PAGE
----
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Digicert will shovel some 50,000 EV HTTPS certificates into the furnace this Saturday after audit bungle
You've got less than 42 hours to regenerate your certs
Digicert says, come Saturday, July 11, it will revoke tens of thousands of encryption certificates issued by intermediaries that were not properly audited.
A notice emitted by the certificate biz explained that a number of its intermediate certificate authorities (ICAs) had issued EV certs to customers despite not being included in DigiCert's WebTrust audits – which goes against the rules for EV certs. To remedy this, DigiCert said it will revoke every single EV cert issued by the ICAs in question – think CertCentral, Symantec, Thawte, and GeoTrust.
"To resolve the issue, we must migrate issuance to new ICAs and revoke all certificates issued under the impacted ICAs," Digicert told its customers in an email.
"Although there is no security threat, the EV Guidelines require that we revoke EV certificates signed by the affected ICAs by July 11, 2020 at 12pm MDT (July 11, 18:00 UTC)."
We understand the number of certs set to be pulled is somewhere in the range of 50,000. For those not in the know, computers and other devices are told, typically, by their operating systems to trust certificates issued by Digicert. Rather than handle the issuing of certs all by itself, it allows intermediates, such as GeoTrust, to issue certificates on its behalf. Thus when you, say, visit a website secured by a HTTPS cert issued by GeoTrust, the browser can follow the chain back to Digicert and trust the connection is all above board. Now thousands of these certificates need to be reissued due to a bureaucratic screw-up.
And, by the way, EV certs, aka Extended Validation certificates, are supposed to be the gold standard in the cert-selling industry: these are the ones that show up with the cert owner's legal name in some browsers' address bar next to the padlock. This is so that when you're visiting your bank's website, and it says My Super Bank Corp, you're reassured this really is the real deal. EV certs have their critics.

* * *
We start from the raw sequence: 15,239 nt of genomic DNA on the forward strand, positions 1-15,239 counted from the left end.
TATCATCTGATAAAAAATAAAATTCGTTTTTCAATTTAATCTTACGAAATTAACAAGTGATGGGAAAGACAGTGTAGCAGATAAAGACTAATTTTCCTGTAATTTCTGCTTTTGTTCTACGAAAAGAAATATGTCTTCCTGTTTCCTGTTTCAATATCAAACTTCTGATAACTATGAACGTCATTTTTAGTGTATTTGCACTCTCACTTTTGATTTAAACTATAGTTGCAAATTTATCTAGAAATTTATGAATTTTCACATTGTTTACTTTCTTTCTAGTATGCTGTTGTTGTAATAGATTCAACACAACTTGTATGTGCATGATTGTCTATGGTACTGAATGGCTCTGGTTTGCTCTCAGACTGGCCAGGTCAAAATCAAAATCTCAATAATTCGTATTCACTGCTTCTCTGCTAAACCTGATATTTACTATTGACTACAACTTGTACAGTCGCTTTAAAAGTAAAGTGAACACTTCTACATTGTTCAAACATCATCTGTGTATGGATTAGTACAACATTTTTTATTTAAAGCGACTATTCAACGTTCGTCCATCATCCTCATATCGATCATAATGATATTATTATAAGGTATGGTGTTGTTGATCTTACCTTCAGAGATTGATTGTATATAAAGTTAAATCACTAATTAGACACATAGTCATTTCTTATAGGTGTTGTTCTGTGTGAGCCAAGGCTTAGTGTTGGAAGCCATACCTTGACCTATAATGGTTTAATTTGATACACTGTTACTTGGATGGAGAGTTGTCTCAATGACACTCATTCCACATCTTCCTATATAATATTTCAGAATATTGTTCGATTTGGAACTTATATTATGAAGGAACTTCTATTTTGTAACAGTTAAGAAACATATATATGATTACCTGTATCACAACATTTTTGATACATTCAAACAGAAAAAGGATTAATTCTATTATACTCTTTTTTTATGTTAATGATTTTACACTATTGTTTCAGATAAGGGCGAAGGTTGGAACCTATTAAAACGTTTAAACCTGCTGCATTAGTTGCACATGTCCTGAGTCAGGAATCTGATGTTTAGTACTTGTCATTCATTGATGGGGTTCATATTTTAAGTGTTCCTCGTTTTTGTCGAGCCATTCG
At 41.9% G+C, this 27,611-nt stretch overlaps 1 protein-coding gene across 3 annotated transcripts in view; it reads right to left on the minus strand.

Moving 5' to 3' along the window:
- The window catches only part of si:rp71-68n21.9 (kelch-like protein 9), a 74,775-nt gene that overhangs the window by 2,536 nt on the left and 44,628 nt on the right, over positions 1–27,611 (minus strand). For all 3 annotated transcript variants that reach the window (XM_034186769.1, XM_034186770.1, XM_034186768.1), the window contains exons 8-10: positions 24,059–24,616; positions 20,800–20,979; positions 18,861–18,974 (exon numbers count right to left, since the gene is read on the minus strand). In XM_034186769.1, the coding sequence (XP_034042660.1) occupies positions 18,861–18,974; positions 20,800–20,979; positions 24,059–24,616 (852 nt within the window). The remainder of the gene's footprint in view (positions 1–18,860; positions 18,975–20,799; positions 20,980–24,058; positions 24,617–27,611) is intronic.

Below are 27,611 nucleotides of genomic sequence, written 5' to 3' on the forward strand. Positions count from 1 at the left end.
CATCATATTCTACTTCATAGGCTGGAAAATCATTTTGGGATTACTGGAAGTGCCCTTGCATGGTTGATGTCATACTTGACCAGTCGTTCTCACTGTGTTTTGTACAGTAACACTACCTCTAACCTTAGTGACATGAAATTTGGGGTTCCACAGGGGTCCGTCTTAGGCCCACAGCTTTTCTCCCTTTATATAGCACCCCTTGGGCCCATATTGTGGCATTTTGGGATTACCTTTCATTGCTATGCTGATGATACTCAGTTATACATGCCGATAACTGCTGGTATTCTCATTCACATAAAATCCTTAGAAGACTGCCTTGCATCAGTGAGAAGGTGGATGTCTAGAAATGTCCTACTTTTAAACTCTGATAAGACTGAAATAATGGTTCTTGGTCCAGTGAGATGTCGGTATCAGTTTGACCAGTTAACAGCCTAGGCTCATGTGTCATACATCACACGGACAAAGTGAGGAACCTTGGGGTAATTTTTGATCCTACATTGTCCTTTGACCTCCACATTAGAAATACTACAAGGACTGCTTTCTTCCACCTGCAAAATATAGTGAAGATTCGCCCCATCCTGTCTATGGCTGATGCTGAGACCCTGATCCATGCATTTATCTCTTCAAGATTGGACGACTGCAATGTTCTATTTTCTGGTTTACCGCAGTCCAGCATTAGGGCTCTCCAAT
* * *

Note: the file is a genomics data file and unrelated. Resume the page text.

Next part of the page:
'The result is a weird situation'
On Monday, Digicert VP of product security and compliance Brenda Bernal explained, via Mozilla's Bugzilla system, that the mass revocation this week was needed because intermediate certificate authorities created between August 2013 and February 2018 were incorrectly left out of its audit reports.
"In the past, ICAs were listed in audit reports based on planned usage rather than whether they were capable of issuing EV, meaning that not all TLS issuing certs were listed in the audit report. This is separate from how we pull EV data for the auditor sample, where the sample is pulled from all issued certs, regardless of chain," said Bernal.
"The result is a weird situation where all of the certs were tested against the EV requirements, but the audit report did not list the specific ICA. Because of this, we are revoking all of the end-entity EV certs and moving them to a new chain."
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DigiCert only learned of the problem on July 2, and decided on Monday to throw the EV certs on the bonfire with the industry-mandated five days of notice. A plan to run a new audit is underway, and will likely take place next month.
While DigiCert was commended for taking quick action to resolve the issue, some of the customers of the impacted ICAs are less than thrilled about being given just five days of warning that they will have to replace their certs.
"I work in a major ISP and it has thrown our operations into organized chaos getting all impacted systems traced and new certs installed," a Reg reader, affected by the revocation and speaking on condition of anonymity, told us. "This is not straight forward as we interface with many third parties so we need to get their engagement and coordination."
Other customers expressed similar frustration at the short run-up to the mass revocation of tens of thousands of certs.
"Revoking over 50,000 certificates within five days is a draconian move that is only warranted when a severe security breach has been detected," wrote Bugzilla user Hank Nussbacher. "There needs to be some common sense in determining how long to allow before the certificate is revoked. Minor typos in province or mistakes with audit reports should be given 2-4 weeks to revoke certificates."
As others point out, however, it isn't Digicert's call to only wait five days for the revocation. Rather, that is what is required by Mozilla and CAB Forum rules.
Digicert had no comment at time of going to press. ®